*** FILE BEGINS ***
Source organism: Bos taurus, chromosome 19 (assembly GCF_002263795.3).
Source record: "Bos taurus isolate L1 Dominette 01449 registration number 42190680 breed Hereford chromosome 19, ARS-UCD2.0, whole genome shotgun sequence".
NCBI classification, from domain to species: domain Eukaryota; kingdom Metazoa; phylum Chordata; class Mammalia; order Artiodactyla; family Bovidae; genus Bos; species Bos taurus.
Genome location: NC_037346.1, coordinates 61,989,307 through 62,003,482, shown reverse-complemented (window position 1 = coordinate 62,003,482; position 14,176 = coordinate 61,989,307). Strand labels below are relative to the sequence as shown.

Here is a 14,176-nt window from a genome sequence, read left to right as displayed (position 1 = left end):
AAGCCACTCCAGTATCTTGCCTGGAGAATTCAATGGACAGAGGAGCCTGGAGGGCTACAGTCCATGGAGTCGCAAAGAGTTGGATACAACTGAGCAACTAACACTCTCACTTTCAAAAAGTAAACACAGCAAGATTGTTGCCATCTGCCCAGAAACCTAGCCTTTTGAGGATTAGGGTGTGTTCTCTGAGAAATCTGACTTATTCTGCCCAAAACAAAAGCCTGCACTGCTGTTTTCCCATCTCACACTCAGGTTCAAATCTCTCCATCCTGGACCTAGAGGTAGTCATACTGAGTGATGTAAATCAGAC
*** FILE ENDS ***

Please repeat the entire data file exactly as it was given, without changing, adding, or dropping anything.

Source organism: Bos taurus, chromosome 19 (assembly GCF_002263795.3).
Source record: "Bos taurus isolate L1 Dominette 01449 registration number 42190680 breed Hereford chromosome 19, ARS-UCD2.0, whole genome shotgun sequence".
NCBI classification, from domain to species: domain Eukaryota; kingdom Metazoa; phylum Chordata; class Mammalia; order Artiodactyla; family Bovidae; genus Bos; species Bos taurus.
Genome location: NC_037346.1, coordinates 61,989,307 through 62,003,482, shown reverse-complemented (window position 1 = coordinate 62,003,482; position 14,176 = coordinate 61,989,307). Strand labels below are relative to the sequence as shown.

Here is a 14,176-nt window from a genome sequence, read left to right as displayed (position 1 = left end):
AAGCCACTCCAGTATCTTGCCTGGAGAATTCAATGGACAGAGGAGCCTGGAGGGCTACAGTCCATGGAGTCGCAAAGAGTTGGATACAACTGAGCAACTAACACTCTCACTTTCAAAAAGTAAACACAGCAAGATTGTTGCCATCTGCCCAGAAACCTAGCCTTTTGAGGATTAGGGTGTGTTCTCTGAGAAATCTGACTTATTCTGCCCAAAACAAAAGCCTGCACTGCTGTTTTCCCATCTCACACTCAGGTTCAAATCTCTCCATCCTGGACCTAGAGGTAGTCATACTGAGTGATGTAAATCAGAC